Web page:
The play clock is ticking down to zero and Trey Miller is preparing to receive the snap. Fans, opposing coaches, and defenders all anticipate how the quarterback will execute the upcoming play.
Most quarterbacks know exactly where the play is intended to go.
But, in this case, not even Miller knows — at least not yet.
As the leader of Navy’s triple option, Miller is responsible for deciding how to best run its offense on the fly, after reading the defensive pressure. A third running back is thrown into the mix for the triple option, as opposed to the traditional option play between just the quarterback and the running back.
In the heat of almost every play, head coach Ken Niumatalolo said Miller, his junior quarterback, decides whether he should hand the ball off to the full back, pitch it to the running back, or hold on to the ball and carry it himself.
“It’s all him. We’re a true read, triple option team,” Niumatalolo said. “We don’t predetermine stuff. We’re going to read everything.”
Navy and the complex offensive scheme have become synonymous with one another. The program has run the triple option for more than 10 seasons.
“It’s our identity,” said Ivin Jasper, Navy’s offensive coordinator. “It’s our calling card. It’s what Navy football is known for.”
As a service academy, Navy is often at a disadvantage in recruiting, leading to a squad comprised of smaller, less refined players.
The Navy coaching staff said the team continues to run the triple option in order to level the playing field against some of their more talented opponents.
“It helps us just be able to compete, because people are better than us, athletically and things of that nature,” Jasper said.
Niumatalolo said having to block every one of Penn State’s defenders Saturday would be impossible.
“But running the option, you get to read guys so it at least gives you a chance to be successful,” Niumatalolo said. “And because you don’t have to block everybody, you can use different guys and try to get combination blocks and have some two-on-one blocking schemes.”
Penn State will have to prepare for a Navy offense featuring several players who will be running the ball, including senior running back Gee Gee Greene and sophomore fullback Noah Copeland, in addition to Miller.
Yet, Jasper said there isn’t any one particular player the team depends on to take over the game.
“It’s every kid here. It’s not so much one particular player,” Jasper said. “They all understand their role. They have to play hard. They have to play 110 mph every single snap and that’s what the guys do.”
Copeland said the team came up with the motto, ‘INAM’, during the summer. He said the phrase, standing for “It’s not about me”, exemplifies what the team stands for.
“We’re not worried about personal stats,” Copeland said. “We’re just worried about making sure that we make our blocks for the person that’s running the ball.”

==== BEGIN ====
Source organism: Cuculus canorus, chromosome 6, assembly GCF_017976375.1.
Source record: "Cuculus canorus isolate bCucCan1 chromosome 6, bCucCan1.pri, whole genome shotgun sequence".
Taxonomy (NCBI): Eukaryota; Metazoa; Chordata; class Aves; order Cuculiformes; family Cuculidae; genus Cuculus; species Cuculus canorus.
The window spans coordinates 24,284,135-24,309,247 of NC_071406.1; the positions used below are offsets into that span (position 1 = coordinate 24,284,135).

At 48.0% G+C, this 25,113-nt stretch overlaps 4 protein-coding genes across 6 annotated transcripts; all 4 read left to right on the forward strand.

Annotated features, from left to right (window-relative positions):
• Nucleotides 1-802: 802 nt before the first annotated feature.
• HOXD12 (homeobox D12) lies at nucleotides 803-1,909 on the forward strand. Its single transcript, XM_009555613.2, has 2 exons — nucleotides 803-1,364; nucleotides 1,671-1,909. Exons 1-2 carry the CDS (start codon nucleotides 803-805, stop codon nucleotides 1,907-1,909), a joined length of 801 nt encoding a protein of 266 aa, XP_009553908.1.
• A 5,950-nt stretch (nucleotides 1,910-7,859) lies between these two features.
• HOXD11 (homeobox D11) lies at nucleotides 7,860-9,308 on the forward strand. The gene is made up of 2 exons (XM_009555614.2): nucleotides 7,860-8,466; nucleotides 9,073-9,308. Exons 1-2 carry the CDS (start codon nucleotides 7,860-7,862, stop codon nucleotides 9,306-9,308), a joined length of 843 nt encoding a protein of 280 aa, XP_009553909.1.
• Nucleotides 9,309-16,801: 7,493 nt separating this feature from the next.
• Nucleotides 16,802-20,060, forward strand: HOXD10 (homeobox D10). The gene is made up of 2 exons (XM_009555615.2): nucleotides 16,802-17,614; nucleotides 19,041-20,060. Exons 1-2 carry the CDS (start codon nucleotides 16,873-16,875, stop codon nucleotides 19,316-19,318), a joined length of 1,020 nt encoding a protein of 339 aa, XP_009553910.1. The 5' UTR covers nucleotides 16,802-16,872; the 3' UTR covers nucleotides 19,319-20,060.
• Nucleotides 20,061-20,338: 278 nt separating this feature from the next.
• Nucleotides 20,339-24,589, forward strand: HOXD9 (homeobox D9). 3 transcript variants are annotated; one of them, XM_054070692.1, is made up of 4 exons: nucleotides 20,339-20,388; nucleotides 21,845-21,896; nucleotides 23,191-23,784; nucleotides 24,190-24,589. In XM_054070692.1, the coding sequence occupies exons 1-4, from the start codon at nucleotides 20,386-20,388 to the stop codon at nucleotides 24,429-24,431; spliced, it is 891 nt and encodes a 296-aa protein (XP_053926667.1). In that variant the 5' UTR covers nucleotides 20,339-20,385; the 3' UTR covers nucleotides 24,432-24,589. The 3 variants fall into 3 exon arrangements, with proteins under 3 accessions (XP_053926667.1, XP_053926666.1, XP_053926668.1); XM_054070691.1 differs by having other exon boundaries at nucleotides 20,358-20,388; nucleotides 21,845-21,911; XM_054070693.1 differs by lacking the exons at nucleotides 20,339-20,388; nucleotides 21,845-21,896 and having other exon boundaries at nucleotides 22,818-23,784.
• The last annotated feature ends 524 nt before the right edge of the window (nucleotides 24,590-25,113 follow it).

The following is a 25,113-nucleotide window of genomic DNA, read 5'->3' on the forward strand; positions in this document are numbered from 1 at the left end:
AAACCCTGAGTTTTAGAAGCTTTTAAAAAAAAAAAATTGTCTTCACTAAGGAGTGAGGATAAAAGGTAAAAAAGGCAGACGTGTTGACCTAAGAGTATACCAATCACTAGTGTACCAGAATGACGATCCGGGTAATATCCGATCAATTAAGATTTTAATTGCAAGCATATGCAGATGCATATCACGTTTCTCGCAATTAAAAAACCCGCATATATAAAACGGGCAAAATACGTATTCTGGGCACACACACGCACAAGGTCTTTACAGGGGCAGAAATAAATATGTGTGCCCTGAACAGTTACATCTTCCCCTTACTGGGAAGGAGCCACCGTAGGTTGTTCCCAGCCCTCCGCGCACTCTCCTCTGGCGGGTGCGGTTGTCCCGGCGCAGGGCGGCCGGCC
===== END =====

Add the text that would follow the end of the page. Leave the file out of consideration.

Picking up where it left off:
And despite being one of only four schools in the country still consistently running the triple option — three of which are service academies — Jasper said he doesn’t see Navy switching gears any time soon.
“All these kids have pride in what we do and they believe in it,” Jasper said.
“We’re not going to change. We’re going to go into every game to try to establish what we do on offense, not let people dictate what we do.”
The stats back up Jasper’s point, too.
Last season, Navy averaged the fourth-most rushing attempts in the country, a whopping 57.8 per game.
Miller said the offense will throw when it needs to — the quarterback had 19 pass attempts in the team’s 50-10 thrashing of a loss in the season opener against Notre Dame — but prefers to stick to the running game at all costs.
“If we have to pass, then we will,” Miller said. “But we don’t go into a game saying we’re going to pass. We just wait for it to open up.”
Penn State coach Bill O’Brien said the Midshipmen’s triple option is successful because they test their opponent’s discipline.
“We have a tough defense, but what we’ve got to do defensively is we’ve got to play responsible football,” O’Brien said.
The Penn State coach said his team used the “dirty show” offense in practice even more than usual in order to simulate the Navy offensive scheme, one that he said is very difficult to prepare for.
“I didn’t schedule Navy,” O’Brien joked.
Junior linebacker Glenn Carson said the team will be running a brand new “shell” of defense to combat for the triple option.
With this in mind, O’Brien echoed Jasper’s remarks about Navy’s triple option being an equalizer against favored opponents.
O’Brien said Navy has always been the type of team to play as many high quality opponents as it can.
“I just think that the Naval Academy is the type of place that really doesn’t care who they play,” O’Brien said.
However, Jasper said his team will need to play at an extremely high level in order for Navy to give Penn State a run for its money on Saturday.
“For us to have a chance to compete in the game, we’re going to have to be perfect,” Jasper said.
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